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Lei Chen Fan, et al v. New York Smsa Limited Partnership Doing Business As Verizon Wireless

New York Supreme and/or Appellate Courts Appellate Division, First Department


April 24, 2012

LEI CHEN FAN, ET AL.,
PLAINTIFFS-APPELLANTS,
v.
NEW YORK SMSA LIMITED PARTNERSHIP DOING BUSINESS AS VERIZON WIRELESS,
DEFENDANT-RESPONDENT,
POSTO INC., ETC., ET AL.,
DEFENDANTS.

Lei Chen Fan v New York SMSA Ltd. Partnership

Published by New York State Law Reporting Bureau pursuant to Judiciary Law § 431.

This opinion is uncorrected and subject to revision before publication in the Official Reports.

Decided on April 24, 2012

Mazzarelli, J.P., Sweeny, Moskowitz, Abdus-Salaam, Manzanet-Daniels, JJ.

Order, Supreme Court, New York County (Martin Shulman, J.), entered January 3, 2011, which granted defendant New York SMSA Limited Partnership d/b/a Verizon Wireless's (Verizon) motion for summary judgment dismissing the complaint as to it, unanimously affirmed, with costs.

Defendant Verizon has tendered sufficient evidence to establish its prima facie entitlement to summary judgment. Verizon submitted the affidavit of engineer John C. Ferrante, who averred that after he had examined the party wall at issue and the lessor's deed, he found that no portion of Verizon's equipment rested on plaintiffs' property. Instead, Ferrante stated that Verizon was utilizing "a small portion" of the party wall by placing steel support beams on the wall, but that such use was de minimis. Ferrante also asserted that Verizon's support beams did extend beyond the centerline of the party wall by approximately two inches and that the beams supporting Verizon's equipment are not detrimental to the party wall's structural integrity. The engineer asserted that the beams do not interfere with plaintiffs' use of the wall for support and would not impede their ability to extend the wall upward in the future. Verizon also submitted the certification of land surveyor Saeid Jalilvand, stating that he surveyed Verizon's equipment and determined that the installation did not extend beyond the party wall onto plaintiffs' property.

Although an owner may not weaken a party wall or encroach onto the property of the adjoining property owner, commercial use of a party wall that is on the owner's property is permissible (see Sakele Bros. v Safdie, 302 AD2d 20, 26 [2002]; Mileage Gas Corp. v Kushner, 245 App Div 836 [1935]; Herrman v Hartwood Holding Co., Inc., 193 App Div 115, 119-120 [1920]; see also 9-61 Powell on Real Property § 61.04 [3]).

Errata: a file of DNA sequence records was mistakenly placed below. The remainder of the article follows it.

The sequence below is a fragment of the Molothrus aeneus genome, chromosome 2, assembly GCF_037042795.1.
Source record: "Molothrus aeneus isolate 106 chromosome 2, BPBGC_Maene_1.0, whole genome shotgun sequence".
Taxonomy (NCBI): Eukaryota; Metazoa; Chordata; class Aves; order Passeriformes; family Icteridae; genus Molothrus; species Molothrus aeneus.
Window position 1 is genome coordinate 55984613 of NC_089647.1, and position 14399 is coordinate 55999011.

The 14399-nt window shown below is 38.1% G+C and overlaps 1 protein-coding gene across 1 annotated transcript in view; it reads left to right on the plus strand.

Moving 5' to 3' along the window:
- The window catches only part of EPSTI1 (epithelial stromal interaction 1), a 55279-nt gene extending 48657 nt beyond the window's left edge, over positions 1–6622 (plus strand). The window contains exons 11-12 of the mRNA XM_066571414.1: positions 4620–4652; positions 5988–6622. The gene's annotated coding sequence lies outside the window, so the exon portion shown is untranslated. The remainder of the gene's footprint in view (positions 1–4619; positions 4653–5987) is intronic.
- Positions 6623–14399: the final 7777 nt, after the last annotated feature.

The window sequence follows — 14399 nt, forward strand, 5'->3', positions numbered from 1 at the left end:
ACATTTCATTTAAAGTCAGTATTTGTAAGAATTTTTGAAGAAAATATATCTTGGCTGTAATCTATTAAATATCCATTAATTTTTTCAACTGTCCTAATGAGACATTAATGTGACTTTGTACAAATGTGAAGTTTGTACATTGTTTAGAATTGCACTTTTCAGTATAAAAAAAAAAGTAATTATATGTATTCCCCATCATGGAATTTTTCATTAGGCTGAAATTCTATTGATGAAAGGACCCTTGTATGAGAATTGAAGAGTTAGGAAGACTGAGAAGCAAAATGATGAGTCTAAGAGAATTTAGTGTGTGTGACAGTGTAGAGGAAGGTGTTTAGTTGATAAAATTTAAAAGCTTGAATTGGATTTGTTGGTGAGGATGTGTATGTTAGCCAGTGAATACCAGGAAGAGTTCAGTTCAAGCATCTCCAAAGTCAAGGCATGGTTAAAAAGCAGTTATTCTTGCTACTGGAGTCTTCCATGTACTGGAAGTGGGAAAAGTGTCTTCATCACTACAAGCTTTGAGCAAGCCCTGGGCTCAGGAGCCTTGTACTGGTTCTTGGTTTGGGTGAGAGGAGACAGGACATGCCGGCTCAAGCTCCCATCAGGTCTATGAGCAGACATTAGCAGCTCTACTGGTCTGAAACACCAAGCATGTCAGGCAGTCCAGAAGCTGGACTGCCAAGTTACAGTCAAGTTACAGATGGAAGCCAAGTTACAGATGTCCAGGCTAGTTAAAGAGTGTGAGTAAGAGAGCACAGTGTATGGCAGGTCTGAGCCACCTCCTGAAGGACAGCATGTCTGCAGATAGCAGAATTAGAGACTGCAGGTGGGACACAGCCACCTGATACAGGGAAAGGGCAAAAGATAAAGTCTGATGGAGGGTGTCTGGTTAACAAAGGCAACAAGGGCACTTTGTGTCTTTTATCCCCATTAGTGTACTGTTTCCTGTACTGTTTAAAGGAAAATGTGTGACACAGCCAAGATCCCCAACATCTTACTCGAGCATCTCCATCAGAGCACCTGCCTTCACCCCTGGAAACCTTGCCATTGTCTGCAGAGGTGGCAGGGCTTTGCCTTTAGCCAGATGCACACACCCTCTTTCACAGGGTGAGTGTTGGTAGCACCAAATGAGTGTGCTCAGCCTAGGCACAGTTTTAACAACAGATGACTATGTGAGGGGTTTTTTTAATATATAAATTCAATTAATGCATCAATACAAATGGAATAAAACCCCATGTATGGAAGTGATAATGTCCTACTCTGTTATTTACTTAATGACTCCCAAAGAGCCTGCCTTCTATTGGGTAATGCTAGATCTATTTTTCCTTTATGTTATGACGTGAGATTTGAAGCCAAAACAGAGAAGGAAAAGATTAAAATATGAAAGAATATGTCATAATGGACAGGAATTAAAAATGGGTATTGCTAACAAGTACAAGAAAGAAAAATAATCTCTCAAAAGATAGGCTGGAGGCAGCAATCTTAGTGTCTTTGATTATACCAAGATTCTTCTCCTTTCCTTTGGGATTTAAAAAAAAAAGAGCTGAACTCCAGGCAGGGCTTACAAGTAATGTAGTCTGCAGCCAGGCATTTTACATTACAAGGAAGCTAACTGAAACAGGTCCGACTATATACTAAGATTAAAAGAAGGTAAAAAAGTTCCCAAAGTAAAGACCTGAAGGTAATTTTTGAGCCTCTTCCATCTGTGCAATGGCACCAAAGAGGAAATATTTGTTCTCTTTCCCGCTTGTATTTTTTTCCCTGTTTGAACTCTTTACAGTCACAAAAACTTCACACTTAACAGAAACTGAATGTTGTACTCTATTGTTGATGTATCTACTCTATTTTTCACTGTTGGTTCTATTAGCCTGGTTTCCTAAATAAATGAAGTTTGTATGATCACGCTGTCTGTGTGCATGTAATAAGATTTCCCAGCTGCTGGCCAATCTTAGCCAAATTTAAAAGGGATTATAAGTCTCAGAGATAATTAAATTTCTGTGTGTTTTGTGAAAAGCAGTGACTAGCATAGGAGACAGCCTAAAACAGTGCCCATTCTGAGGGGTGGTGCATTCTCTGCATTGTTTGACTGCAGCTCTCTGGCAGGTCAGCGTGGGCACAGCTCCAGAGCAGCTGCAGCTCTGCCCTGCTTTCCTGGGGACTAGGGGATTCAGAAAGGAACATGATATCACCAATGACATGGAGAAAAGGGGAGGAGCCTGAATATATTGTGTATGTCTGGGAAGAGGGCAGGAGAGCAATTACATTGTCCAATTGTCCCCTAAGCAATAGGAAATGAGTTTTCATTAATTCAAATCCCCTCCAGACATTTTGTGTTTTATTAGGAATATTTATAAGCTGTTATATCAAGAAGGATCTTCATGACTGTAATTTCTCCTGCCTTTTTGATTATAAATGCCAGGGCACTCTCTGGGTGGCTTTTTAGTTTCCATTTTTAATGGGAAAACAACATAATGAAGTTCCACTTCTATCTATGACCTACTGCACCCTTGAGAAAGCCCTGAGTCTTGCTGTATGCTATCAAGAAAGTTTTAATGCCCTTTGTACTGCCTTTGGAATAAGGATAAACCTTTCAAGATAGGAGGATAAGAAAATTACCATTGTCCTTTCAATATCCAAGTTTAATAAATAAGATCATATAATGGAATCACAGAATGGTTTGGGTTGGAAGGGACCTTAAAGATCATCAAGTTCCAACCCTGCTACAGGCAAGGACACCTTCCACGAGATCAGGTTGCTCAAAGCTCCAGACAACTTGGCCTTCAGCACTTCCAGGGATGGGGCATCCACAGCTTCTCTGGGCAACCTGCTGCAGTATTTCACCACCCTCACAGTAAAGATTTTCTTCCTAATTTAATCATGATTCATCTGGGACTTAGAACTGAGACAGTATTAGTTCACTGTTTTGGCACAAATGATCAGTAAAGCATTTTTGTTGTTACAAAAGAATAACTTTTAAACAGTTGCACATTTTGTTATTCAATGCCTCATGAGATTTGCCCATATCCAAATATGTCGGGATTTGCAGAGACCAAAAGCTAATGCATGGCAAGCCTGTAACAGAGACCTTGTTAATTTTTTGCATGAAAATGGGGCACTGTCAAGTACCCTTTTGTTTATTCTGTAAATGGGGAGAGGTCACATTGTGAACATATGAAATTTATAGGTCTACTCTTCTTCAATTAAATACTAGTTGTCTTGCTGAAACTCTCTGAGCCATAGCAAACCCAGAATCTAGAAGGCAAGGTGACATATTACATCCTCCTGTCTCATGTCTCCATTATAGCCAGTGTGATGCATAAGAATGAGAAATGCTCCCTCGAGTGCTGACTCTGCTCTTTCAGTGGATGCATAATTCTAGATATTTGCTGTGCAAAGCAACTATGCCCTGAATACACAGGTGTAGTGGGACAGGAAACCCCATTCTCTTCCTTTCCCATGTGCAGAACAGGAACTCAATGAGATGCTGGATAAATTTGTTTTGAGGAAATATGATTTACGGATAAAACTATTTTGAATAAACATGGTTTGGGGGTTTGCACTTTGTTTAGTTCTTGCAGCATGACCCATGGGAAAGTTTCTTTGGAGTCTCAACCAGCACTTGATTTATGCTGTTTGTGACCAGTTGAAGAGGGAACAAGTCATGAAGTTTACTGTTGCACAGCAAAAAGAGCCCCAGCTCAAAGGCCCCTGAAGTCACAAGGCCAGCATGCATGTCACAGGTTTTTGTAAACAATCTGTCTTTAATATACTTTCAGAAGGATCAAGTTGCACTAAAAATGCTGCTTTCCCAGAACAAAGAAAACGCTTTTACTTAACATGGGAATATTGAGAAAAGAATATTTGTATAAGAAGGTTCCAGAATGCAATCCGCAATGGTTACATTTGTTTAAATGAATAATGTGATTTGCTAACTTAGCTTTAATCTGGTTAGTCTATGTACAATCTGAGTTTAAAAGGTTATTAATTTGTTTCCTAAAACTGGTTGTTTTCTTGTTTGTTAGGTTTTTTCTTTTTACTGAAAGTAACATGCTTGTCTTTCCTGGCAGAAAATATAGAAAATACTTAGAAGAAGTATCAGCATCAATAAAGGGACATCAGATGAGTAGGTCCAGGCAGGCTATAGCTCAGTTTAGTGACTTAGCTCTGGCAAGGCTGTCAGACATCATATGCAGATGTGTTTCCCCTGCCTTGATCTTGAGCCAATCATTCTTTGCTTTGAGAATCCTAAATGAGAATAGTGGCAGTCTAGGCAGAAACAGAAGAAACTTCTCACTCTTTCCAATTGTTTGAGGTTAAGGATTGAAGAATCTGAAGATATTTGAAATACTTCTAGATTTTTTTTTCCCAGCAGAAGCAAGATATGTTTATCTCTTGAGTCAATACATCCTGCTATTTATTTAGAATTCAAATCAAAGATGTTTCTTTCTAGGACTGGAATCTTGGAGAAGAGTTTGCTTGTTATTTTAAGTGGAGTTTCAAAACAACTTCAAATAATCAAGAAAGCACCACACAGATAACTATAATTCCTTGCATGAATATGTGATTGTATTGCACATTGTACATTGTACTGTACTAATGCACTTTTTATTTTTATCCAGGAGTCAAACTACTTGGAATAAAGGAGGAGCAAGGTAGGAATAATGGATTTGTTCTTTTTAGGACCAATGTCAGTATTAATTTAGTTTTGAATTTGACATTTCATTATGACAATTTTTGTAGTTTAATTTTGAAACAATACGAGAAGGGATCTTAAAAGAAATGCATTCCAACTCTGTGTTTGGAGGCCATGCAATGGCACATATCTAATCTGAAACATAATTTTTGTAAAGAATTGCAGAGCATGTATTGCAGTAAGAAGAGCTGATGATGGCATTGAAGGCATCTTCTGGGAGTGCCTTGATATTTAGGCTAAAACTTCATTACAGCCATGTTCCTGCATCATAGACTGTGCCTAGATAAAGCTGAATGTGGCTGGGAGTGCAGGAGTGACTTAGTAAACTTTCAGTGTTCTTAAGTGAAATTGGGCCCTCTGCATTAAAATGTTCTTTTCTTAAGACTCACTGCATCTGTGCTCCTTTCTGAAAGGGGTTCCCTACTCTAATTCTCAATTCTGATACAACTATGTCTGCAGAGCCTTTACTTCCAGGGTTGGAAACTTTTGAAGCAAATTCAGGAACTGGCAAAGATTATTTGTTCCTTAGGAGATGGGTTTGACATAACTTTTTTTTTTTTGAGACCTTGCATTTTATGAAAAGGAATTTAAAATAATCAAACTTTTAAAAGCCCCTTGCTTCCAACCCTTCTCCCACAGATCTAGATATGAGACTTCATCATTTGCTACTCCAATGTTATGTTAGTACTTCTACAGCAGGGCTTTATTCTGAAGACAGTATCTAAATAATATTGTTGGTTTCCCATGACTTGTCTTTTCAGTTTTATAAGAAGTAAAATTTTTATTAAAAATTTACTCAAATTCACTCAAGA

The complaint fails to set forth a cause of action for trespass, even though Verizon acknowledges that its steel support beams are on top of the party wall and extend two inches beyond the party wall's centerline, because there is no allegation that the structural integrity of the wall or plaintiff's property has been affected by the beams or that there is a possibility that the beams will prevent plaintiffs from using the party wall (see Varriale v Brooklyn Edison Co., 252 NY 222, 224 [1929]; 5 E. 73rd, Inc. v 11 E. 73rd St. Corp., 16 Misc 2d 49, 56-57 [1959], affd 13 AD2d 764 [1961]; American Ry. Express Co. v Lassen Realty Co., 205 App Div 238, 240-241 [1923]; Batt v Kelly, 75 App Div 321, 322 [1902]).

The affidavit of plaintiffs' property manager fails to raise a question of fact because it fails to set forth the expertise upon which she bases her determination that the weight being placed upon the party wall would affect its structural integrity (see Karasik v Bird, 98 AD2d 359, 362 [1984]).

Contrary to plaintiffs' contention, the court was not required to deny Verizon summary judgment for failing to annex a complete version of the lease agreement from which it had obtained the right to place its equipment on co-defendant's roof, because the deficiency was not an impediment to deciding the merits of the motion.

THIS CONSTITUTES THE DECISION AND ORDER OF THE SUPREME COURT, APPELLATE DIVISION, FIRST DEPARTMENT.

ENTERED: APRIL 24, 2012

CLERK

20120424

© 1992-2012 VersusLaw Inc.



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